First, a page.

- Kate McKinnon.
- Did I say Kate McKinnon?
- Seriously. Kate McKinnon.
The number one reason that I loved this movie was watching Kate McKinnon steal it. And not in a crass, show-you-up kind of way. She did it through the sheer brilliance of Jillian Holtzmann, the weird, wacky, wildly kooky scientist who often dressed slightly masculine steampunkish and rakishly flirted with Erin.
That’s right. Holtzmann coded as lesbian/queer throughout this film though it wasn’t expressly stated. Her sly winks and verbal digs (including a lip sync to DeBarge) at Erin and her dapper dude dressing style (not that that automatically makes you lesbian or genderqueer, mind you) just screamed to all of us in the audience who resonate with these kinds of visual and audio codes, and who identify with them. Plus her swagger, her love for and fascination with power tools, and of course THE WINK she throws at Erin:
So we’ve got strong women characters working together, supporting each other, kicking ghostly ass, a fun plot with often devastatingly witty dialogue. Oh, and we’ve got a character subtexting from the land of lesbiana.
This movie made me laugh out loud and cheer at the awesomeness of grrlpower everywhere. But there’s one scene in particular that shook my foundations, and it really kind of caught me off guard with how deeply it spoke to me because it’s not the kind of scene that you would think would necessarily push the kinds of emotional buttons that it did.
The scene happens toward the end of the movie. Holtzmann is battling a shit-ton of ghosts in the streets of Manhattan. She basically opens a can of whup-ass on these ghosts, and the camera shows her — just her — doing this with bad-ass moves and ghost-bustin’ laser beams and my entire freaking heart opened up with the sheer audacity and power of this moment — the sight of a woman just throwing down like that, even in a goofy summer blockbuster film.
Sady Doyle over at In These Times nails it:
There’s a scene, late in the movie, with Kate McKinnon, that made me feel like I’ve never felt at a movie before.
I should confess: Some of this is personal. My favorite character, in any big action-ensemble movie, is always the demolitions guy: the mad scientist, the weapons expert, the damage-dealer, the one who just wants to see stuff blow up. I say “demolitions guy” because he’s always a guy; they never cast the mad scientist or gun nut as a woman. But in this movie, he’s Kate McKinnon.
So she gets the scene these guys always get, in a movie like this. She has a wonderful new toy. The film slows down. She starts moving, and sure enough, she just starts unleashing raw havoc everywhere.
Something in my chest opened up. This is it, I realized. This is the thing I never got to see before. The scene where the demolitions guy is a girl. I was right: It actually does feel different when it’s a girl. This must be how guys feel every time they watch one of these movies. This is it, the version that’s for me, the scene I always wanted, and it’s here.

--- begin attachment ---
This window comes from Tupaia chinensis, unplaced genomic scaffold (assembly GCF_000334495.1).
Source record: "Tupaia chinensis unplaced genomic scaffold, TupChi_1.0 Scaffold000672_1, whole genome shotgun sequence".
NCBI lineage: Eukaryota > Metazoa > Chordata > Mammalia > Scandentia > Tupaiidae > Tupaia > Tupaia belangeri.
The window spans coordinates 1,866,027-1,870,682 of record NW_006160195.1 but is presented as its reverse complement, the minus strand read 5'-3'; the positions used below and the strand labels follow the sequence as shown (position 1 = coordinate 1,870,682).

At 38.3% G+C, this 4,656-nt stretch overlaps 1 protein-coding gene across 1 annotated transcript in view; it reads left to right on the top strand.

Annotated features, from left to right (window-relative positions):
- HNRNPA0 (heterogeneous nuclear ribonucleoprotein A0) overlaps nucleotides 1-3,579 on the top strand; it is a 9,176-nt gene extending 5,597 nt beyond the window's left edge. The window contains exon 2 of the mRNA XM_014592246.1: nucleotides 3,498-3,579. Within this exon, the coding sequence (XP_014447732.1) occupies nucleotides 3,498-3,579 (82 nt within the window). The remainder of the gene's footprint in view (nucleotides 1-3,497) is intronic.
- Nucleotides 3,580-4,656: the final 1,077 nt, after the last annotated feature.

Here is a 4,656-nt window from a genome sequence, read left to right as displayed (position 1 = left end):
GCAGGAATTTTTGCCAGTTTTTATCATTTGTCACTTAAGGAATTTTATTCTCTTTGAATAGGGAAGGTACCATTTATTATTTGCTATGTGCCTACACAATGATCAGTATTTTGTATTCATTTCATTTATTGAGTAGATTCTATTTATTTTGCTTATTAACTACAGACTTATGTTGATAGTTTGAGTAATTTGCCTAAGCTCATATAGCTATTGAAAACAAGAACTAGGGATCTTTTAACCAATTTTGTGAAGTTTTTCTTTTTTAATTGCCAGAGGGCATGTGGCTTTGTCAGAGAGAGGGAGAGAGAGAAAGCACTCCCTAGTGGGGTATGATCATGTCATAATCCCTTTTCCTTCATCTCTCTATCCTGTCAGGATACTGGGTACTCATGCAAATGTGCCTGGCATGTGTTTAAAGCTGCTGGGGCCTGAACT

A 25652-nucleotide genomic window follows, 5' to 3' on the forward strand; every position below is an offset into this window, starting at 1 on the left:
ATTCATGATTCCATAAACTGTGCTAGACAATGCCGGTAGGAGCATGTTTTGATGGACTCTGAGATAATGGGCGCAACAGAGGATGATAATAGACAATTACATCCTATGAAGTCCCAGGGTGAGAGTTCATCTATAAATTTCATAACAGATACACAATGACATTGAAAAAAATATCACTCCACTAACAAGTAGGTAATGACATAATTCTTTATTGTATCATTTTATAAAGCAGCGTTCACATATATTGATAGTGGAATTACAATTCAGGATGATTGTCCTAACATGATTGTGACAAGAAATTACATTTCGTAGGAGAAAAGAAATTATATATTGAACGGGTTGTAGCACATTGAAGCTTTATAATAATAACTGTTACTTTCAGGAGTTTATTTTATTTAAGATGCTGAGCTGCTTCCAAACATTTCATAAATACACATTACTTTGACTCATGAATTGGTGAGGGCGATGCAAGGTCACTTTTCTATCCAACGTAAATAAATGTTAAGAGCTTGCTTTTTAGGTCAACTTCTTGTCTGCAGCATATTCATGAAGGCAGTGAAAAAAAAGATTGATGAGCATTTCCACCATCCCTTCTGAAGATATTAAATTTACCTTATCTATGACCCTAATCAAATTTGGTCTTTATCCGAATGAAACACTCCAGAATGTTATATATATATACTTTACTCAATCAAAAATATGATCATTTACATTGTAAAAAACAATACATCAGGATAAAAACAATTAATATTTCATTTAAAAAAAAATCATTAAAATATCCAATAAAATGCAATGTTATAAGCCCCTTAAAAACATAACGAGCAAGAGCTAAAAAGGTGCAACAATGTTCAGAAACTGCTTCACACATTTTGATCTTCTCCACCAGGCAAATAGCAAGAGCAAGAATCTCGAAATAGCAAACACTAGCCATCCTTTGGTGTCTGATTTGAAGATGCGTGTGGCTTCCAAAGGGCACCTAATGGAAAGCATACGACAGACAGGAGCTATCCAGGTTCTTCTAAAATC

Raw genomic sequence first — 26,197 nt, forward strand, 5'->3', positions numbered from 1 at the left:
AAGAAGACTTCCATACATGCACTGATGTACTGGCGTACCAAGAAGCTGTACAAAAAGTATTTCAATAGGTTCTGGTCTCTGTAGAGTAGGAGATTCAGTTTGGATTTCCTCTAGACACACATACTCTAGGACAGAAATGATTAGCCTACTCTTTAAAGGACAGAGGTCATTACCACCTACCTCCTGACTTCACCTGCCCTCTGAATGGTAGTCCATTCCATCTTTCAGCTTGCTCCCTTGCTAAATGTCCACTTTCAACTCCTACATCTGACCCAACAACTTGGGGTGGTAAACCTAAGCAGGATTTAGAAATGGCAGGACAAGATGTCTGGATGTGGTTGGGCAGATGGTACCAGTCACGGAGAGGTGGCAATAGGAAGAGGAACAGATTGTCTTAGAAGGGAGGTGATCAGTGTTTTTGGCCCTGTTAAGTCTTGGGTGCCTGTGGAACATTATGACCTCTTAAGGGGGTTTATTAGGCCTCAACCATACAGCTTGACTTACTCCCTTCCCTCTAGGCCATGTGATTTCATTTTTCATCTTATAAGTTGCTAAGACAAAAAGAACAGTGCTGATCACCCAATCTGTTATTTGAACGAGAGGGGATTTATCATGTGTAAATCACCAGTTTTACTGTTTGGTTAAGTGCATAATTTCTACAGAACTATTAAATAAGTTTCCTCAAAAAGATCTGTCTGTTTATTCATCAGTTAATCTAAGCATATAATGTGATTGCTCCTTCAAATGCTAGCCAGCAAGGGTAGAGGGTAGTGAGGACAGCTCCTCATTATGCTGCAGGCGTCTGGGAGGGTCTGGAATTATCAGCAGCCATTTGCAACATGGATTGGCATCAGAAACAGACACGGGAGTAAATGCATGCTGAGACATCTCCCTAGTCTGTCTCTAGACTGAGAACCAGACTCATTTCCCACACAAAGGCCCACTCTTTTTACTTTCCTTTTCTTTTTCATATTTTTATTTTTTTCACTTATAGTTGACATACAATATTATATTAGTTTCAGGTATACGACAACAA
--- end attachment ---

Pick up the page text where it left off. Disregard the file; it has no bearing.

I don’t know what that feeling was, or how to describe it. But here’s the best way I can: For all the talk about “childhoods,” I got exactly 30 seconds in that movie where I felt like I was 8 years old again. Except that it was better than being 8 years old. It was like being 8 years old would have been, if the world had been fair.
YES. YES TO ALL OF THAT. THAT was the stuff I never got to see as a kid in movies because women didn’t often do them. I can’t describe the feeling, either. All I know is when that scene came on, I wanted to laugh and cry and whoop with joy and pump my fists and high-five everybody in the theater at that scene, and it was like being a kid again, and being able to revel in the fact that a woman was throwing down and kicking ass. How amazing that would have been, to be a girl of 8 again and see that image on the screen and realize that you, too, could be a wacky scientist with mad badassery to boot.
Holtzmann makes it all right to be weird, all right to be smart, all right to be off-kilter and different in all kinds of ways — everything that girls are told it’s not okay to be. All our damn lives, we’re given these messages, and we carry that baggage throughout.
Well, Ghostbusters made it a-okay to be who we are, and to kick ass and have fun doing it. So though it’s not necessarily a scarefest, it’s a great Halloween-ish romp with some really excellent messages underneath the ghostbusting.
And this, my friends, is THAT SCENE. It’s a spoiler, so if you haven’t seen the movie, I’d recommend refraining. Plus, it helps to see the film and get the context of the characters and story to really FEEL this scene. But if you have seen the movie and you want to re-live THE SCENE, here it is (with foreign language subtitles, but they don’t get in the way).
(link, in case something freaky happens here at WordPress)
Happy Halloween, Happy Holtzmanning, and may the Force be with you.